Sunday 05.31.15 (the Promise Keeping God and Praying with Paul)

This Sunday we’ll look at how Joshua 23 explains the sometimes hard to read passages of Joshua 13-22 which tell us that God is the God who keeps his promises. On Sunday night at 6pm we will kickoff a new adult Bible Study: Praying with Paul by D. A. Carson. Hope to see you there! Schedule @945 Small Groups / Sunday School for all ages @1045 Worship Gathering @6pm Bible Study: Praying with Paul, in church library Sermon Notes The Promise Keeping God ~ Joshua 23

  • žGod made a promise to Abraham of land, offspring, and a blessing; and was fulfilling it in the lives of the people
  • God issued a charge and a warning:
    • The charge: Love God
    • The warning: If you don’t, then you won’t find rest and peace in the land
  • For us:
    • Offspring: If we belong to Jesus, we are Abraham’s offspring and a faithful people
    • Land: God has given us a land where we will have perfect rest (the new earth)
    • Blessing: Having been blessed by God, we are tasked with blessing others

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Children of Promise (a meditation on belonging to God’s and Abraham’s family through Jesus)

And if you are Christ’s, then you are Abraham’s offspring, heirs according to the promise. ~ Galatians 3:29

We all want to belong. The place God designed for us to naturally belong and be welcomed and accepted, to feel like we’re home, is family. Of course one of the sad realities of living in a post-Genesis 3 world is seeing so much brokenness and division in family life. But as much as Jesus came to redeem individuals, so he came to redeem family.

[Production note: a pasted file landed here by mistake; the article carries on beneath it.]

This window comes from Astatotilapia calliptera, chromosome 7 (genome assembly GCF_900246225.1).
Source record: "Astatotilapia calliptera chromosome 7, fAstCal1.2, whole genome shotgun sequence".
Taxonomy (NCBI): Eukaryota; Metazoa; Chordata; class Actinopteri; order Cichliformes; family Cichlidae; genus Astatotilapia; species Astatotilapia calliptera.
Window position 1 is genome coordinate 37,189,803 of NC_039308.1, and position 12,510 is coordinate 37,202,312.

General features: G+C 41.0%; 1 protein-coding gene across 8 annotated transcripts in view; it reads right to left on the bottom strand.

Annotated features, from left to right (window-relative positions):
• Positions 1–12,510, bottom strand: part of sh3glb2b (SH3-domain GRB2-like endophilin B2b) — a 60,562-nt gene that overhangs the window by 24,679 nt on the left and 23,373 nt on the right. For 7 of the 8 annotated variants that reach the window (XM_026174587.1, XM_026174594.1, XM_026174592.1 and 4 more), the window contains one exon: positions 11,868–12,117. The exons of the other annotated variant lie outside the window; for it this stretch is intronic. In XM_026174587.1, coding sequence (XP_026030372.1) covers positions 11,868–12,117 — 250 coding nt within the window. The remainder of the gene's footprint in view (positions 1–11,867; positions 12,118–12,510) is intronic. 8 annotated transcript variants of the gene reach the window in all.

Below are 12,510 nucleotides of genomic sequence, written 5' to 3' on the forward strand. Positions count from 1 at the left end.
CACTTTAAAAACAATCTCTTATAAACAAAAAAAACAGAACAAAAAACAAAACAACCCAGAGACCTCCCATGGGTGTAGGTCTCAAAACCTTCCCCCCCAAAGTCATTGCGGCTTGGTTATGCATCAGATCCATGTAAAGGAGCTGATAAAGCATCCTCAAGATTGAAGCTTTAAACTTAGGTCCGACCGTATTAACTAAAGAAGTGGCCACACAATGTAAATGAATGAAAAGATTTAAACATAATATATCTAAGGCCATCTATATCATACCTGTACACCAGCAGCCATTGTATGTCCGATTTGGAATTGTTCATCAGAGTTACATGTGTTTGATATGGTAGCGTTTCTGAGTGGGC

In the story of scripture one family stands apart from all others: that of Abraham. After all, it was in Genesis 12 where God promised a land, a great nation of offspring, and blessing to an old man who seemed beyond the years of having children of his own. The rest of the Bible is the ups and downs in the life of this man’s family until the true Son of Promise, Jesus, came on the scene (3:16).

Though the promises were unconditional to Abraham (Genesis 17:7-8), God told the nation physically birthed from him that if they wished to be his people, experience his blessings, and keep the land, then they would have to obey and follow him (Exodus 19:4-6, Deuteronomy 28, and Joshua 23:11-16). Because the people’s hearts were as stained with sin as the rest of the nations surrounding them, they ultimately could not obey the Law meant for their good and proved themselves unrighteous (Romans 2-3).

Yet, God kept a portion of the nation alive even throughout a foreign exile so that one might be born from among them who obeyed perfectly and received forever what the others could not keep—the man, Jesus (Galatians 3:15-18).

Therefore, Paul wrote, the Old Testament Law was a guardian that kept watch on God’s people until the promised Son came. Because of him “we are no longer under a guardian;” but we are free to live and walk according to the Spirit who produces within us love, joy, peace, patience, kindness, goodness, faithfulness, gentleness, and self control. “Against such things there is no law.” (See most of Galatians 3-5).

serving_01If we belong to Jesus, we are justified not by our works but by the works of Jesus and through our faith in him (3:24). Through Jesus we are children welcomed into a new Family, an eternal family—children of God, children of Abraham, and heirs of promise. Though we do not lose our distinctiveness in our differences, there is no division of differences, be it of gender, ethnicity, or social class, which keep us out of the Family so long as our faith rests only on Jesus (3:26-29).

In a Family made new, we belong.